On September 1, John J. DeGioia, the president of Georgetown University confirmed and published the recommendations of the university’s Working Group on Slavery, Memory and Reconciliation. For almost a year the members of this group have been studying the ties of the Georgetown Jesuits with black slaves, and particularly, with the sale of 272 slaves [...]

Pope St. John Paul II was well-known for his vigorous opposition to capital punishment. Yet in 2004, then-Cardinal Joseph Ratzinger—the pope’s own chief doctrinal officer, later to become Pope Benedict XVI—stated unambiguously that: [I]f a Catholic were to be at odds with the Holy Father on the application of capital punishment … he would not for that reason [...]

Editor's note: The following essay by Dr. Harriet Murphy is a response to a column published in Crisis on July 27, 2016 by Fr. Regis Scanlon OFM Cap on the possibility of a female deaconate. Fr. Scanlon's response to Dr. Murphy's critique may be read here. Cultural historians of the future may well say that Fr. [...]

Dr. Harriet Murphy has taken a leap off a cliff of her own making in her broadside against my essay in Crisis on the female deaconate. She concludes that anyone (namely, me) who accepts the "literal" interpretation of 1 Tim 2:12-14—“I do not allow a woman to teach or exercise authority over a man"—is somehow [...]

In a brief count of saints, there are at least 148 who were mothers, and Marie-Azelie Guerin Martin’s daughter was a saint, too—like Marie Zhao Guoshi in China whose daughters Marie and Rosa were martyred with her. Many mothers in the Middle East are appearing in heaven during these days of genocide possibly faster than [...]

Years (and years) ago I went to an opera in Graz, Austria—I guess the American equivalent to this is going to see the Boston Red Sox play at Fenway Park (if you are a huge baseball fan) or Ricky Skaggs play the Grand Ole Opry in Nashville, if you are a big country-western aficionado. Anyway, [...]

When teaching survey courses in French and Western literature, I sometimes note a student’s puzzled reaction to the thoughts of medieval writers. Novice readers will eagerly dive into an Old French text hoping to discover a paean to Catholic life from an age when Christendom was still mostly united, and the Church integrated into every [...]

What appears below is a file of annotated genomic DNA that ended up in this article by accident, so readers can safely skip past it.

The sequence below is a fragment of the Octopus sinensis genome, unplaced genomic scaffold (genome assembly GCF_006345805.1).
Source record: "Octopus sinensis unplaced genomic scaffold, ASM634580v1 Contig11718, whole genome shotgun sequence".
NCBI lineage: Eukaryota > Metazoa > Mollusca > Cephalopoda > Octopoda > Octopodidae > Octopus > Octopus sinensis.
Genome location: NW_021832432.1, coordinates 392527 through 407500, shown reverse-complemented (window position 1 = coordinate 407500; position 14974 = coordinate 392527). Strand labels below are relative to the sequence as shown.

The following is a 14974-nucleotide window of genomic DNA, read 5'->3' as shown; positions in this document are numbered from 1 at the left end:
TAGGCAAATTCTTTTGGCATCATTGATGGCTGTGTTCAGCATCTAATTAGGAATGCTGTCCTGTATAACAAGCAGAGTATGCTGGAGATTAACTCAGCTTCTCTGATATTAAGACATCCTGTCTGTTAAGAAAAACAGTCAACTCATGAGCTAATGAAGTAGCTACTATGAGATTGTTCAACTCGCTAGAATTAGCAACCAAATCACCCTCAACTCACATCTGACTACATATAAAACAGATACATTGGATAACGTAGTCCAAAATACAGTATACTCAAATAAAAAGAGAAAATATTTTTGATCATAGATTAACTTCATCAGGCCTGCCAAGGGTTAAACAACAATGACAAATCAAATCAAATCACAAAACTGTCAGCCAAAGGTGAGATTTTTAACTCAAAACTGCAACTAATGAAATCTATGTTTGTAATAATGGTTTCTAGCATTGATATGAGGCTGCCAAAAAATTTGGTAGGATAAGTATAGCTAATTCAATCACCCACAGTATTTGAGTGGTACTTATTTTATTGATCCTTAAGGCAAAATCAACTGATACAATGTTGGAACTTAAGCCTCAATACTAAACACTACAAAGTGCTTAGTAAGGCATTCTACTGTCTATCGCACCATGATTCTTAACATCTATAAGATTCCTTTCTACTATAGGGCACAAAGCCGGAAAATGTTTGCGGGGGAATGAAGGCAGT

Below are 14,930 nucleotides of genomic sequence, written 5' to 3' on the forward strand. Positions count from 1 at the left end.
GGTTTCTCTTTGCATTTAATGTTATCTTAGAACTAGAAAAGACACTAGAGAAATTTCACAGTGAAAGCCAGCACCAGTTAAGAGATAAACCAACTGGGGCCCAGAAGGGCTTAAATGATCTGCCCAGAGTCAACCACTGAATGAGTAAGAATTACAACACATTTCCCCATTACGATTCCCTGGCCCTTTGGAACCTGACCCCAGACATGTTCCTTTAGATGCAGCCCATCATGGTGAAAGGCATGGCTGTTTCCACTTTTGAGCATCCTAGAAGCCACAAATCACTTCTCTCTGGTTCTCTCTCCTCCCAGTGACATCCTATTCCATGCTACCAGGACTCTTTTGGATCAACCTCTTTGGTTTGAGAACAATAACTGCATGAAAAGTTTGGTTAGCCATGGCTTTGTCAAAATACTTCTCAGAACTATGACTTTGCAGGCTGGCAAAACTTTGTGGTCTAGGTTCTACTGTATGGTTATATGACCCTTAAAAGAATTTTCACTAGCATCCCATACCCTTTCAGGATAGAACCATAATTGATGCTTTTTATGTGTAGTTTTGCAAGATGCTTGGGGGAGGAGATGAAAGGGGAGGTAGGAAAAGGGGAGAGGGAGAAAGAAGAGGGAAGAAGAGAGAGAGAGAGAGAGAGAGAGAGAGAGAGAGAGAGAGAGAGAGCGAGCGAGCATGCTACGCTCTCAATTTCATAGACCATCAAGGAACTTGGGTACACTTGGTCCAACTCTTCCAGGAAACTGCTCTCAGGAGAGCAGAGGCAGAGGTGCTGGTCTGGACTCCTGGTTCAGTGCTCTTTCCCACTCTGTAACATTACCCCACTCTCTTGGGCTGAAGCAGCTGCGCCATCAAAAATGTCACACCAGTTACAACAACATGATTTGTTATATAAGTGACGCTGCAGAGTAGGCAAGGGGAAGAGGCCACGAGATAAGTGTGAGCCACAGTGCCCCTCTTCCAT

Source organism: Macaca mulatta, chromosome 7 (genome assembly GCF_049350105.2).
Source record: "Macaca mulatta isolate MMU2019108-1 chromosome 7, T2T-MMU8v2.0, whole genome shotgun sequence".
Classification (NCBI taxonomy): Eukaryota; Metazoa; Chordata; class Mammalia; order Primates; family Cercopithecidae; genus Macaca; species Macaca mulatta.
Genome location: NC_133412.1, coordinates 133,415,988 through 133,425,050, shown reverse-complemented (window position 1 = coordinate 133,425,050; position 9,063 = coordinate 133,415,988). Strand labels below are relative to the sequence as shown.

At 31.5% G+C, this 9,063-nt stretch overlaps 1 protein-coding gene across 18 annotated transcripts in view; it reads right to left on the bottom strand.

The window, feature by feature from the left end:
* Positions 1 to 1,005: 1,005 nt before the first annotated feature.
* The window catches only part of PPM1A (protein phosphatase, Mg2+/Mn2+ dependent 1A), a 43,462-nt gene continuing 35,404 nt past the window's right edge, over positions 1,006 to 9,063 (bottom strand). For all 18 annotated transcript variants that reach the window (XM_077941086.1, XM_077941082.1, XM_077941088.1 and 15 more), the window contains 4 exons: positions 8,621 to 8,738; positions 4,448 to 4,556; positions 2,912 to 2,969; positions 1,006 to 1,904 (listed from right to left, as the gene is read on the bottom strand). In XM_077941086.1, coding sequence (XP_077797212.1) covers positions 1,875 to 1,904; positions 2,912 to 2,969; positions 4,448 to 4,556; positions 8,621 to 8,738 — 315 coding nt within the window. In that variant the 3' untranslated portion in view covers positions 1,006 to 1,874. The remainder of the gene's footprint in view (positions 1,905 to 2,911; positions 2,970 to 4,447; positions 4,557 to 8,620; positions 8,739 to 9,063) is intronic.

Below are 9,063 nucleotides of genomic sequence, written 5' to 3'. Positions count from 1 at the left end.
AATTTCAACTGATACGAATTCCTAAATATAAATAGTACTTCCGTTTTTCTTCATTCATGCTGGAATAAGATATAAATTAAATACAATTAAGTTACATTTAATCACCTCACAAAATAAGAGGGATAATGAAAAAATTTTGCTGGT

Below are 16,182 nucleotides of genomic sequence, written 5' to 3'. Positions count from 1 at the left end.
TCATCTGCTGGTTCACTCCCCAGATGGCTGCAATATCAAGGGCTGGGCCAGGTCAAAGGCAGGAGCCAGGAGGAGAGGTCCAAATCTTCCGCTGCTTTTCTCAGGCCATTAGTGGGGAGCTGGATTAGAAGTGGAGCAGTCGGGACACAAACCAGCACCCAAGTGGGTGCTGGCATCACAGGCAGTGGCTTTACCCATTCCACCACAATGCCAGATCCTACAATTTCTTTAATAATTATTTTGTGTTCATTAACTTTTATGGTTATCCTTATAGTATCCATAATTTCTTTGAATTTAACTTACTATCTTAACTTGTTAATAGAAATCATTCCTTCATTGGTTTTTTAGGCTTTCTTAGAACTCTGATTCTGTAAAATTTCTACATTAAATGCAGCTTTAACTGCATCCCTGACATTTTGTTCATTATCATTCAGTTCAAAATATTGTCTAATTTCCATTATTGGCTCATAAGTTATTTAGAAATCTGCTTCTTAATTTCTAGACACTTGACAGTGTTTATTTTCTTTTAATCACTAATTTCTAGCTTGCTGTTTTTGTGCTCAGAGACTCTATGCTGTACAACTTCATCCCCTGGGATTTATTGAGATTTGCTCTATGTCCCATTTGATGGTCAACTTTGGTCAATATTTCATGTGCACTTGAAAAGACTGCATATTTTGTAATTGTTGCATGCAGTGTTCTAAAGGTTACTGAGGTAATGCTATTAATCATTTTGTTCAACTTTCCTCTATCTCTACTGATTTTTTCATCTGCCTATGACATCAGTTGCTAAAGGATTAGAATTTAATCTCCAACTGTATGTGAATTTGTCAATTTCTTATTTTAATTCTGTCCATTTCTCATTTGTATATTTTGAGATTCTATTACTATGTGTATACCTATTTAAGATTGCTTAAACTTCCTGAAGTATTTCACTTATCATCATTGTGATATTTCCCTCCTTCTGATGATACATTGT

“Huge news: The female diaconate is not only an idea whose time has come, but a reality recovered from history.” ∼ Father James Martin, SJ With one “tweet” celebrating the new commission appointed by Pope Francis to study the possibility of the ordination of women to the diaconate, Father James Martin, SJ managed to perfectly encapsulate [...]

The Apostles’ Creed (updated version): I believe in the Holy Spirit, the Holy Catholic Church, the communion of Saints, the forgiveness of sins, and the peaceful nature of Islam. Amen. Or, anyway, that’s how it ought to read according to Monsignor Stuart Swetland, President of Donnelly College in Kansas City. No, Msgr. Swetland didn’t actually [...]

In the midst of the prevailing bad news confronting the Catholic Church in Ireland, ranging from declining Church attendance, constitutional approval of same-sex “marriage,” diminished time allotment for religious education in national schools, and declining number of church marriages, a new controversy has developed regarding the only seminary left in the Republic of Ireland—St. Patrick’s [...]

“Father, why don’t you smile more at Mass?” It is a question that I am asked at least once every few months. The question is usually posed by a well-meaning older person while I am greeting the faithful after Mass, making every effort to prove that I am not one of the “little monsters” that [...]